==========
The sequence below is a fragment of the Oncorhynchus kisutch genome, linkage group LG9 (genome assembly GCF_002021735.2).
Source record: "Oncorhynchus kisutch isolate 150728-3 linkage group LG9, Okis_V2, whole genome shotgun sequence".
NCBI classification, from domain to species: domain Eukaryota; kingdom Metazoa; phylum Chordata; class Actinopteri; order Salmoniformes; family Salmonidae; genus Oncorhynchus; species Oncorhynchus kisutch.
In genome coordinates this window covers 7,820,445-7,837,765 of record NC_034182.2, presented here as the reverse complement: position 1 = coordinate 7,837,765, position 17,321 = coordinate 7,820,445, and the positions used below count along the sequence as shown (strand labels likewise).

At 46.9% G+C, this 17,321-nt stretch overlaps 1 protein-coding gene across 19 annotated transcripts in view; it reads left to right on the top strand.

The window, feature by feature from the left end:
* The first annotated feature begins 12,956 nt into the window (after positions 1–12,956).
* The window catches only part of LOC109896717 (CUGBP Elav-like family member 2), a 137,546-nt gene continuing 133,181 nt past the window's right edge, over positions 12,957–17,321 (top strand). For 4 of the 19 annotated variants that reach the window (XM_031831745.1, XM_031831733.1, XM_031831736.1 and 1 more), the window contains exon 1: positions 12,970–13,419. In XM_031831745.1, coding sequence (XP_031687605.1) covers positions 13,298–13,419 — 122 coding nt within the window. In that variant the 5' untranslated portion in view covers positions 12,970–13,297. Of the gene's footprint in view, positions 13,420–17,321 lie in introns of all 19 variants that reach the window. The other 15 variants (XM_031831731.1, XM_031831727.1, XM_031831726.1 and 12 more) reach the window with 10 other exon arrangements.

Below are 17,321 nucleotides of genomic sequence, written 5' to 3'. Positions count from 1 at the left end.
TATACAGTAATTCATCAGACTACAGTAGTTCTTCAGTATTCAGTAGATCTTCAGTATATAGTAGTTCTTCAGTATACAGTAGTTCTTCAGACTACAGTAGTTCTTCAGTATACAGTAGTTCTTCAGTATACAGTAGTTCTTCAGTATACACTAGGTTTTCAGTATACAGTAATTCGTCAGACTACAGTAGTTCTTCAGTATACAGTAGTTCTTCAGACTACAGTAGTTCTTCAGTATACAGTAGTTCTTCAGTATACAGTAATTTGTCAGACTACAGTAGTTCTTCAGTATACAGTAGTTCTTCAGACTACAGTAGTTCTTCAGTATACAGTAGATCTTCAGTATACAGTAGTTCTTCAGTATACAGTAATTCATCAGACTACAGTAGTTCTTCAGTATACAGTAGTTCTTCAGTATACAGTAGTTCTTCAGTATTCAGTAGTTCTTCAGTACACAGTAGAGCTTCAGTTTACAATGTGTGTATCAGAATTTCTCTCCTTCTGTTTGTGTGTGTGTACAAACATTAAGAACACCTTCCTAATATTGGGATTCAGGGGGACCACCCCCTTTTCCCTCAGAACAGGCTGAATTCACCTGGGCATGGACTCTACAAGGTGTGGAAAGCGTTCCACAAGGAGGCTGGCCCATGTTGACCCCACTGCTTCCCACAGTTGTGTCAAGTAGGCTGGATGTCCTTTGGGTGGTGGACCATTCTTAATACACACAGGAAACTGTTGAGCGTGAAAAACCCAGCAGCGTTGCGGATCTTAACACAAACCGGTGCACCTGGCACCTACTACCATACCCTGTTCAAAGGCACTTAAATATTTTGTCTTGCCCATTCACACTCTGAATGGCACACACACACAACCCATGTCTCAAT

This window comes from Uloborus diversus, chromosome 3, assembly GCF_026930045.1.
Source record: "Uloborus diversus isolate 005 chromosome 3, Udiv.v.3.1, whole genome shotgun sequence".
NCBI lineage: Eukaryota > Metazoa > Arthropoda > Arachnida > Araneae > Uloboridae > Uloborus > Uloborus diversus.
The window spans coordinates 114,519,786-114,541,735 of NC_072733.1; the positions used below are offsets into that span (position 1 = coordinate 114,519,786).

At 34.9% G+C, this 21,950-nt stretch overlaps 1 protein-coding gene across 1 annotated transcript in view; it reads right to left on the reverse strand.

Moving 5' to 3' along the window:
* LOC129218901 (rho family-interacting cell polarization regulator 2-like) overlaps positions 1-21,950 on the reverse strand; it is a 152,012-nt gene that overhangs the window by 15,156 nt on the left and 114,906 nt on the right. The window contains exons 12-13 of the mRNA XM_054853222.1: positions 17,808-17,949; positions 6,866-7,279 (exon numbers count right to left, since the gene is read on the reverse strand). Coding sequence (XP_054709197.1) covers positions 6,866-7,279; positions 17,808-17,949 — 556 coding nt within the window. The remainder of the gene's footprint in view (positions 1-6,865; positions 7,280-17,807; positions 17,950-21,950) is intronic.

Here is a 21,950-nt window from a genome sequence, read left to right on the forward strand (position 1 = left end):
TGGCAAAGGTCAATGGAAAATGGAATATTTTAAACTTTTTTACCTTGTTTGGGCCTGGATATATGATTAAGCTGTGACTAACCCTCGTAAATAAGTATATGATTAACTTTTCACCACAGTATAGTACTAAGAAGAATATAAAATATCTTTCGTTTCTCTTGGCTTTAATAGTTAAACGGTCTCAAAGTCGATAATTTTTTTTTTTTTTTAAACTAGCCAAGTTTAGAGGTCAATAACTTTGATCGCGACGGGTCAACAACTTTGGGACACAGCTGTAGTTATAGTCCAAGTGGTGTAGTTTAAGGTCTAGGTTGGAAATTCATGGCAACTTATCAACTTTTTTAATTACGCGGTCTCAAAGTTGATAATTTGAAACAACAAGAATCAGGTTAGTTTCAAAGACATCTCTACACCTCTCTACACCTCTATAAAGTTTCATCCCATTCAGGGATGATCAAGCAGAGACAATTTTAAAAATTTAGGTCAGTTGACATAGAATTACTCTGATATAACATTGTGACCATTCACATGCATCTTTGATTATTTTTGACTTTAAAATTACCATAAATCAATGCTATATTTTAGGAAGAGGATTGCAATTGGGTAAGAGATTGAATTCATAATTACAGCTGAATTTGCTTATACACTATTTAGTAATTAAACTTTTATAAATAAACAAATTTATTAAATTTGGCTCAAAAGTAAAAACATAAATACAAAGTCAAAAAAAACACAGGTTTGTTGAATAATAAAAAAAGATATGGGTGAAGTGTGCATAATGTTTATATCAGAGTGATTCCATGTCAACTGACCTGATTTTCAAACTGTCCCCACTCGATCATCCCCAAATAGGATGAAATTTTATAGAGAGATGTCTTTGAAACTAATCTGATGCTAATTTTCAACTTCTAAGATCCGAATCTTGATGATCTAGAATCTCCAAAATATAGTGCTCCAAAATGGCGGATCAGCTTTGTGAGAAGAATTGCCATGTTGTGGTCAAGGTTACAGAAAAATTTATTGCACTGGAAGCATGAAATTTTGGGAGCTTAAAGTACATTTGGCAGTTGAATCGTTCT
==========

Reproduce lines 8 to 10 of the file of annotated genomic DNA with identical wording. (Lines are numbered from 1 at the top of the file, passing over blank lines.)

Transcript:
* The window catches only part of LOC109896717 (CUGBP Elav-like family member 2), a 137,546-nt gene continuing 133,181 nt past the window's right edge, over positions 12,957–17,321 (top strand). For 4 of the 19 annotated variants that reach the window (XM_031831745.1, XM_031831733.1, XM_031831736.1 and 1 more), the window contains exon 1: positions 12,970–13,419. In XM_031831745.1, coding sequence (XP_031687605.1) covers positions 13,298–13,419 — 122 coding nt within the window. In that variant the 5' untranslated portion in view covers positions 12,970–13,297. Of the gene's footprint in view, positions 13,420–17,321 lie in introns of all 19 variants that reach the window. The other 15 variants (XM_031831731.1, XM_031831727.1, XM_031831726.1 and 12 more) reach the window with 10 other exon arrangements.

Below are 17,321 nucleotides of genomic sequence, written 5' to 3'. Positions count from 1 at the left end.
TATACAGTAATTCATCAGACTACAGTAGTTCTTCAGTATTCAGTAGATCTTCAGTATATAGTAGTTCTTCAGTATACAGTAGTTCTTCAGACTACAGTAGTTCTTCAGTATACAGTAGTTCTTCAGTATACAGTAGTTCTTCAGTATACACTAGGTTTTCAGTATACAGTAATTCGTCAGACTACAGTAGTTCTTCAGTATACAGTAGTTCTTCAGACTACAGTAGTTCTTCAGTATACAGTAGTTCTTCAGTATACAGTAATTTGTCAGACTACAGTAGTTCTTCAGTATACAGTAGTTCTTCAGACTACAGTAGTTCTTCAGTATACAGTAGATCTTCAGTATACAGTAGTTCTTCAGTATACAGTAATTCATCAGACTACAGTAGTTCTTCAGTATACAGTAGTTCTTCAGTATACAGTAGTTCTTCAGTATTCAGTAGTTCTTCAGTACACAGTAGAGCTTCAGTTTACAATGTGTGTATCAGAATTTCTCTCCTTCTGTTTGTGTGTGTGTACAAACATTAAGAACACCTTCCTAATATTGGGATTCAGGGGGACCACCCCCTTTTCCCTCAGAACAGGCTGAATTCACCTGGGCATGGACTCTACAAGGTGTGGAAAGCGTTCCACAAGGAGGCTGGCCCATGTTGACCCCACTGCTTCCCACAGTTGTGTCAAGTAGGCTGGATGTCCTTTGGGTGGTGGACCATTCTTAATACACACAGGAAACTGTTGAGCGTGAAAAACCCAGCAGCGTTGCGGATCTTAACACAAACCGGTGCACCTGGCACCTACTACCATACCCTGTTCAAAGGCACTTAAATATTTTGTCTTGCCCATTCACACTCTGAATGGCACACACACACAACCCATGTCTCAAT